|"A ONE AND A TWO..." LAWRENCE WELK. A CORN PALACE ICON BORN AND RAISED|
IN THE GERMAN-SPEAKING TOWN OF STRASBURG, NORTH DAKOTA.
Jerry and I drove today to Sioux Falls, South Dakota, for a family get together on Sunday. It's about a 4-hour drive from Pierre and on the way — about 3 hours into the trip — we passed through the city of Mitchell, South Dakota. It seemed only appropriate that we stop in Mitchell, my namesake, one last time before our move to Spain.
|THIS YEAR'S THEME. OVER THE TOP WITH PATRIOTISM, CONSERVATISM, AND CHRISTIANITY.|
Mitchell, South Dakota, is the home of the Mitchell Corn Palace. It is proudly billed as the "world's only corn palace" and hosts stage shows and sporting events in its arena. The original Corn Palace, called "The Corn Belt Exposition" was established in 1892. Early settlers displayed the fruits of their harvest on the building's exterior in order to prove the fertility of South Dakota soil. The current building was completed in 1921.
|TWO OF THE SIDE "MOSAICS."|
WHAT'S MORE AMERICAN THAN APPLE PIE AND UNCLE SAM?
The Corn Palace is a classic example of American kitsch. But the detail and workmanship is very impressive since all the mosaics are created using corn and grains. The latest art is still in progress.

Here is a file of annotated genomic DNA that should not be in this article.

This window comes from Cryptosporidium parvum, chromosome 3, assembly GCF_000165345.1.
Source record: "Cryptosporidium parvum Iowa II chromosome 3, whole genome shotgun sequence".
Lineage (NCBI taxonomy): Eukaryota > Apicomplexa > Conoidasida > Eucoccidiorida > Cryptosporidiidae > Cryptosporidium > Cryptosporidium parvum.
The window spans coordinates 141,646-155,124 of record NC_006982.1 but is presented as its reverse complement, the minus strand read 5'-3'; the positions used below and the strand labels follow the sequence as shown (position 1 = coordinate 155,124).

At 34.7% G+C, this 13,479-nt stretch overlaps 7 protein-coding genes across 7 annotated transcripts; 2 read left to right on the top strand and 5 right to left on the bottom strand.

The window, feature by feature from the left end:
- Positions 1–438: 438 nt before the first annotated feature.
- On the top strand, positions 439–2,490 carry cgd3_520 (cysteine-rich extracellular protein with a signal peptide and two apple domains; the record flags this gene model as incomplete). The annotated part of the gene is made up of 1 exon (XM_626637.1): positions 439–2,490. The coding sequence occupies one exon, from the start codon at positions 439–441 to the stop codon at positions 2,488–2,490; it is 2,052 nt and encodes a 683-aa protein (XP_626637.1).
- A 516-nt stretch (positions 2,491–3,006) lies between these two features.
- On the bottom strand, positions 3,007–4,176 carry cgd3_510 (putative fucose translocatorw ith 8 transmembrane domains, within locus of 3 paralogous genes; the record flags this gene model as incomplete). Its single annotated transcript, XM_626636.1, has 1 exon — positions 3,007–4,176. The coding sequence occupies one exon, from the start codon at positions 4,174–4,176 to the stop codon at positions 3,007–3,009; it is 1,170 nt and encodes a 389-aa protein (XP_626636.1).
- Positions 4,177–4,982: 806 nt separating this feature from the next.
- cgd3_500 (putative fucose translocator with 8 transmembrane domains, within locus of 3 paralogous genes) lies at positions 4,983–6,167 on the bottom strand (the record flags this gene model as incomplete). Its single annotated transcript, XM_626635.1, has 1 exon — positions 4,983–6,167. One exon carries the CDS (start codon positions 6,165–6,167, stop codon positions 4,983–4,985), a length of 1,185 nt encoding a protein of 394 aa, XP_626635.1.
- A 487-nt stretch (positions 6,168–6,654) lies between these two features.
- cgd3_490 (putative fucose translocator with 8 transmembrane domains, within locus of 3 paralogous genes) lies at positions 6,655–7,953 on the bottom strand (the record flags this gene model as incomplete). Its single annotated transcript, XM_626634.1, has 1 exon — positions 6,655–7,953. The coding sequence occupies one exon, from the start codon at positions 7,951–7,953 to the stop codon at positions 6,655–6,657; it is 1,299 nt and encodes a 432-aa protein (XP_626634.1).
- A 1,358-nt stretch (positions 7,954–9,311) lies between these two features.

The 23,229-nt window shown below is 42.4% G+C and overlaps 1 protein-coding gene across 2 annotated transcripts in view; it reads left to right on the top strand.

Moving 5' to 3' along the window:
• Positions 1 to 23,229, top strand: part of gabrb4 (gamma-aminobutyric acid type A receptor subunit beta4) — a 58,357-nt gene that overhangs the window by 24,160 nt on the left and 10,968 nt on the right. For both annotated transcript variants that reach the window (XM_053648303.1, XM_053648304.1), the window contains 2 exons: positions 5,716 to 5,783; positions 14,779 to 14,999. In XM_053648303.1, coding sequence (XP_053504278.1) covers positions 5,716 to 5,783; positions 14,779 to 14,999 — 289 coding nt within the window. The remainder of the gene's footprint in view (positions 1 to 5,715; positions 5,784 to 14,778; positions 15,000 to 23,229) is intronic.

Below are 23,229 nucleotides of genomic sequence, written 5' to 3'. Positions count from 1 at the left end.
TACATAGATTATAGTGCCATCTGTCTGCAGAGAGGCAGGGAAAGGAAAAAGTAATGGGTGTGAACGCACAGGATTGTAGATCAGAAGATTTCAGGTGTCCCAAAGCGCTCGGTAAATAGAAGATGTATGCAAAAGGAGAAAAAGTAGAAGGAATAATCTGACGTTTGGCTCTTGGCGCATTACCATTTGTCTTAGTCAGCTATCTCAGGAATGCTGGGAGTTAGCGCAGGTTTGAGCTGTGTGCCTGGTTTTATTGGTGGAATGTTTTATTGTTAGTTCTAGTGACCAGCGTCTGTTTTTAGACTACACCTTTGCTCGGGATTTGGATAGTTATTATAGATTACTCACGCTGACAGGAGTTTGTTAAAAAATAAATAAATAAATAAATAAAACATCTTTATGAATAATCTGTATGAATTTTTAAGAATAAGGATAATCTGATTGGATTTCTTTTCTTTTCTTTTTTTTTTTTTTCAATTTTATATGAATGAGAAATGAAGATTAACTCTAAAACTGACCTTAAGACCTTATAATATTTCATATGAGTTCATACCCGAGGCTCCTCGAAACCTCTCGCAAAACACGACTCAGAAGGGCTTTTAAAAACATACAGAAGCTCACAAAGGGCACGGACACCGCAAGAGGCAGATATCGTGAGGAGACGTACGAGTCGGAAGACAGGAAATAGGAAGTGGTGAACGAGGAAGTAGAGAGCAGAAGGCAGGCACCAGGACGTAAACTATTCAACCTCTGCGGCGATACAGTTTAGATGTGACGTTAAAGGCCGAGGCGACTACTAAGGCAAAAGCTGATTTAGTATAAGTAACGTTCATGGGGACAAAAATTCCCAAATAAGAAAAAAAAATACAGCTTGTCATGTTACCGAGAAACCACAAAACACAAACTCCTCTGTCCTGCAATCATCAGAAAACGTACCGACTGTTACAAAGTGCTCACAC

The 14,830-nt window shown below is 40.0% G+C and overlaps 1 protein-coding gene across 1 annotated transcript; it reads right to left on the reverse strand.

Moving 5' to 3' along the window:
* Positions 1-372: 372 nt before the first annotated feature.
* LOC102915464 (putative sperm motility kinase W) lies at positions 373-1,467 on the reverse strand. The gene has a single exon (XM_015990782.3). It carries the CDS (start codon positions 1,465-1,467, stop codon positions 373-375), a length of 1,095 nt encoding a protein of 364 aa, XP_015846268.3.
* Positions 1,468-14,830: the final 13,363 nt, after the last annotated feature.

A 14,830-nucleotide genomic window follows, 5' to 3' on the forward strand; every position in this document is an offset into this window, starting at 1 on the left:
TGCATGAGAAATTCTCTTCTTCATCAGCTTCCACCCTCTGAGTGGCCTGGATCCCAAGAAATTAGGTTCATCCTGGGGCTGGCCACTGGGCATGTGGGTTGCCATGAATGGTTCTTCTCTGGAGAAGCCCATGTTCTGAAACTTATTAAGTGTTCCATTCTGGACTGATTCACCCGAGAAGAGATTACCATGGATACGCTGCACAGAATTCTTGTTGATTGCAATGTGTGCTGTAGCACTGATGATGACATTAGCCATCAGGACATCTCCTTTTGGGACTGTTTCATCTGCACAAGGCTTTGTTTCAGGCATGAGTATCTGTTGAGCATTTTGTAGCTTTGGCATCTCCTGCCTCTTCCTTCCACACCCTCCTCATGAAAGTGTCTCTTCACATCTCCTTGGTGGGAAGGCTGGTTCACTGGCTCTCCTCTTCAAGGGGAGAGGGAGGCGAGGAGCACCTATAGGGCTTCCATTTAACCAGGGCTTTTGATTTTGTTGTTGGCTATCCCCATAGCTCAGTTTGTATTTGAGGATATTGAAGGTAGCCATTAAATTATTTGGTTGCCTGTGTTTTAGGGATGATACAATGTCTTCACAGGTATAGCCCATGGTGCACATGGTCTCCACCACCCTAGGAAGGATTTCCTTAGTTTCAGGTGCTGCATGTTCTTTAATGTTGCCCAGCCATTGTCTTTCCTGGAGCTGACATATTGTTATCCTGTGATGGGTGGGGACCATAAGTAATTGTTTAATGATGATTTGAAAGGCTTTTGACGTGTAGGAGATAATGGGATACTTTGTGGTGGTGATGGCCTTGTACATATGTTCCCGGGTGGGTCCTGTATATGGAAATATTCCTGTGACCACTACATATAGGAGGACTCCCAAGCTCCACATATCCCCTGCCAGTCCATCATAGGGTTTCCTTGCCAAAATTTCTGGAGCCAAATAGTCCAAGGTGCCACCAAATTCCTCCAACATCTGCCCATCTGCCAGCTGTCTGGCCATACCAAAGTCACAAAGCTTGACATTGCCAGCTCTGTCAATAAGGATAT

|THE STREETS OF MITCHELL COWBOYS, GAMBLING HALLS, SALOONS, AND MORE.|
In the past, I've enjoyed the artwork on the Corn Palace. But this time, I was a bit put off by the two separate panels depicting Christians (and only Christians) — the cross prominently displayed — preparing to worship with their families; and the ultra-patriotic (which I should expect and be used to, I suppose) panels depicting conservatism and American chauvinism... subjects that make me extremely uncomfortable.
|ON THE WAY OUT OF TOWN. AN ENORMOUS FIBERGLASS COW. |
MAKES YOU WANT TO RUN TO CHEF LOUIE'S FOR A STEAK, DOESN'T IT?
But, back to the kitsch! The Mitchell Corn Palace was a big deal when Jerry was growing up. He remembers going there with his entire family — his grandparents, parents, and sisters — in the early 1960s to see Lawrence Welk and his orchestra perform. For my New York City family, The Lawrence Welk Show, was entertaining, but primarily as comic relief (my sister and I would imitate the singers and dancers), although he did admittedly retain very talented musicians. For Jerry's South Dakota family, Lawrence Welk and his "champagne music" were high art. So, the idea that they were able to see Lawrence Welk perform live at the Corn Palace was very exciting. Even more exciting for Jerry was the day during his junior high school years when Myron Floren, Lawrence Welk's accordion player, came to Jerry's church choir rehersal to perform. So, as a little bonus, I thought I'd end with a video of Lawrence Welk with Myron Floren playing the Dakota Polka.